Staff Publications

Staff Publications

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    'Staff publications' is the digital repository of Wageningen University & Research

    'Staff publications' contains references to publications authored by Wageningen University staff from 1976 onward.

    Publications authored by the staff of the Research Institutes are available from 1995 onwards.

    Full text documents are added when available. The database is updated daily and currently holds about 240,000 items, of which 72,000 in open access.

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Record number 559140
Title Linking spatial planning and place branding strategies through cultural narratives in places
Author(s) Grenni, Sara; Horlings, L.G.; Soini, K.
Source European Planning Studies (2019). - ISSN 0965-4313
DOI https://doi.org/10.1080/09654313.2019.1701292
Department(s) Rural Sociology
Publication type Refereed Article in a scientific journal
Publication year 2019
Keyword(s) appreciative inquiry - art-based methods - narrative - Participatory planning - place branding - place-based development
Abstract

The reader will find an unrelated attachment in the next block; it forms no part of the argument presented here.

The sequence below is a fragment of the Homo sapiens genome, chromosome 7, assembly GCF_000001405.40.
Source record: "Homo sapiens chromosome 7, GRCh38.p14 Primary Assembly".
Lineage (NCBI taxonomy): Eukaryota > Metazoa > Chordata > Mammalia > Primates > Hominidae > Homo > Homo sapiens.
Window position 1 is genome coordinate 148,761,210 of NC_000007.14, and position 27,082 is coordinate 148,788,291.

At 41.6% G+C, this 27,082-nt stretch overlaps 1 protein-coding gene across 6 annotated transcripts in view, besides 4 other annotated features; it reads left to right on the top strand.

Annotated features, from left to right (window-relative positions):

Place branding refers to the creation of value in space by reinforcing and representing place assets in a cohesive manner, as a narrative image of the place itself. Such narratives of place are important in planning as well, when developing (strategic) spatial strategies. We argue that place branding and planning can be bridged, through cultural narratives built on local knowledge and the perceived meanings and images of place. However, there is a knowledge gap on how to build cultural narratives in multi-stakeholder processes. While participatory planning methods are increasingly applied, we argue for a greater role of art and arts-based methods. Accordingly, our key question is, how can arts-based methods support the creation of cultural narratives for place branding and planning? To address this question, we outline an approach based on the principles of Appreciative Inquiry. The approach is illustrated through a case study in Finland where we initiated a process of co-creation of place-based narratives. We analyse how the process was organized and facilitated, and what the challenges and lessons learnt were. The paper ends with a discussion, and draws conclusions on the relevance of arts-based methods for the wider debate on place branding and spatial planning.

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